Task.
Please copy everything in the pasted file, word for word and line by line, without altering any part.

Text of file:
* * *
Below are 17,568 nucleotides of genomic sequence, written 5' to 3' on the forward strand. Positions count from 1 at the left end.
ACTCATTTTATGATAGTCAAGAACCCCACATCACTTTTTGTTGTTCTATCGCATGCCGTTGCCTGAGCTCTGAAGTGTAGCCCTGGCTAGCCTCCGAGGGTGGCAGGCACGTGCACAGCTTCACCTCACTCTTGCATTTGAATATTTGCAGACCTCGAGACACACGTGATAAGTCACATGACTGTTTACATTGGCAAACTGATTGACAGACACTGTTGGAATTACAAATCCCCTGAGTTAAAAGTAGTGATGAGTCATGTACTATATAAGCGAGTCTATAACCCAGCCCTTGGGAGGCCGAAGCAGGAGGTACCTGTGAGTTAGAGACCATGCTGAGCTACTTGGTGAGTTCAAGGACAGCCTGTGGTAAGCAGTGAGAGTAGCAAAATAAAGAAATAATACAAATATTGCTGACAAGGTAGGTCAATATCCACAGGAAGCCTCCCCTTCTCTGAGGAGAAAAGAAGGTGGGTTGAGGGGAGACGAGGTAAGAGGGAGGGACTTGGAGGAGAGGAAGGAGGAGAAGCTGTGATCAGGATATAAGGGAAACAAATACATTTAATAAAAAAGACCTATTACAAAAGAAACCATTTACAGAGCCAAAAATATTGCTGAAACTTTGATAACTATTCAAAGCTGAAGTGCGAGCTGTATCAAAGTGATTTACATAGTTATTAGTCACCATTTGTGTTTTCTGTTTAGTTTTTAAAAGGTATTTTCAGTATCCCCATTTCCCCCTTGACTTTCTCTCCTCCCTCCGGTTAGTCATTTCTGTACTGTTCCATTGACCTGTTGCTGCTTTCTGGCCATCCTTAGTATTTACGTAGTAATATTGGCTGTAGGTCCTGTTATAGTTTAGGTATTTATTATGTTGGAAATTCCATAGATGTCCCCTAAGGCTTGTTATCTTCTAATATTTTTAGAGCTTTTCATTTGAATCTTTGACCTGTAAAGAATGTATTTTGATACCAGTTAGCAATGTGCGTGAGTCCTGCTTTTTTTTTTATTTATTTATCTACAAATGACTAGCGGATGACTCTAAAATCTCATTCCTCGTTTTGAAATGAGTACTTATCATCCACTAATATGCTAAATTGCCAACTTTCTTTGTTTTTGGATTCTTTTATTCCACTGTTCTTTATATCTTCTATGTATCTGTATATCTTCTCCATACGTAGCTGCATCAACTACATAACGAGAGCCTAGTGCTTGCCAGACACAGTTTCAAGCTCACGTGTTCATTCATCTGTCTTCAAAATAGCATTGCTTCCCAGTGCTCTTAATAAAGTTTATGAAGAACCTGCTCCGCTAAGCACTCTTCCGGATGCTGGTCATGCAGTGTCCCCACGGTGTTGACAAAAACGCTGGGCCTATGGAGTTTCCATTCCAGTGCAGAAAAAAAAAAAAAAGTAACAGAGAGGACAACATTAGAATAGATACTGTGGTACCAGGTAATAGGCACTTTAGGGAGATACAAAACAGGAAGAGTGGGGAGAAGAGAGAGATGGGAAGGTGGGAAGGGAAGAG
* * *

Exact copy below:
Below are 17,568 nucleotides of genomic sequence, written 5' to 3' on the forward strand. Positions count from 1 at the left end.
ACTCATTTTATGATAGTCAAGAACCCCACATCACTTTTTGTTGTTCTATCGCATGCCGTTGCCTGAGCTCTGAAGTGTAGCCCTGGCTAGCCTCCGAGGGTGGCAGGCACGTGCACAGCTTCACCTCACTCTTGCATTTGAATATTTGCAGACCTCGAGACACACGTGATAAGTCACATGACTGTTTACATTGGCAAACTGATTGACAGACACTGTTGGAATTACAAATCCCCTGAGTTAAAAGTAGTGATGAGTCATGTACTATATAAGCGAGTCTATAACCCAGCCCTTGGGAGGCCGAAGCAGGAGGTACCTGTGAGTTAGAGACCATGCTGAGCTACTTGGTGAGTTCAAGGACAGCCTGTGGTAAGCAGTGAGAGTAGCAAAATAAAGAAATAATACAAATATTGCTGACAAGGTAGGTCAATATCCACAGGAAGCCTCCCCTTCTCTGAGGAGAAAAGAAGGTGGGTTGAGGGGAGACGAGGTAAGAGGGAGGGACTTGGAGGAGAGGAAGGAGGAGAAGCTGTGATCAGGATATAAGGGAAACAAATACATTTAATAAAAAAGACCTATTACAAAAGAAACCATTTACAGAGCCAAAAATATTGCTGAAACTTTGATAACTATTCAAAGCTGAAGTGCGAGCTGTATCAAAGTGATTTACATAGTTATTAGTCACCATTTGTGTTTTCTGTTTAGTTTTTAAAAGGTATTTTCAGTATCCCCATTTCCCCCTTGACTTTCTCTCCTCCCTCCGGTTAGTCATTTCTGTACTGTTCCATTGACCTGTTGCTGCTTTCTGGCCATCCTTAGTATTTACGTAGTAATATTGGCTGTAGGTCCTGTTATAGTTTAGGTATTTATTATGTTGGAAATTCCATAGATGTCCCCTAAGGCTTGTTATCTTCTAATATTTTTAGAGCTTTTCATTTGAATCTTTGACCTGTAAAGAATGTATTTTGATACCAGTTAGCAATGTGCGTGAGTCCTGCTTTTTTTTTTATTTATTTATCTACAAATGACTAGCGGATGACTCTAAAATCTCATTCCTCGTTTTGAAATGAGTACTTATCATCCACTAATATGCTAAATTGCCAACTTTCTTTGTTTTTGGATTCTTTTATTCCACTGTTCTTTATATCTTCTATGTATCTGTATATCTTCTCCATACGTAGCTGCATCAACTACATAACGAGAGCCTAGTGCTTGCCAGACACAGTTTCAAGCTCACGTGTTCATTCATCTGTCTTCAAAATAGCATTGCTTCCCAGTGCTCTTAATAAAGTTTATGAAGAACCTGCTCCGCTAAGCACTCTTCCGGATGCTGGTCATGCAGTGTCCCCACGGTGTTGACAAAAACGCTGGGCCTATGGAGTTTCCATTCCAGTGCAGAAAAAAAAAAAAAAGTAACAGAGAGGACAACATTAGAATAGATACTGTGGTACCAGGTAATAGGCACTTTAGGGAGATACAAAACAGGAAGAGTGGGGAGAAGAGAGAGATGGGAAGGTGGGAAGGGAAGAG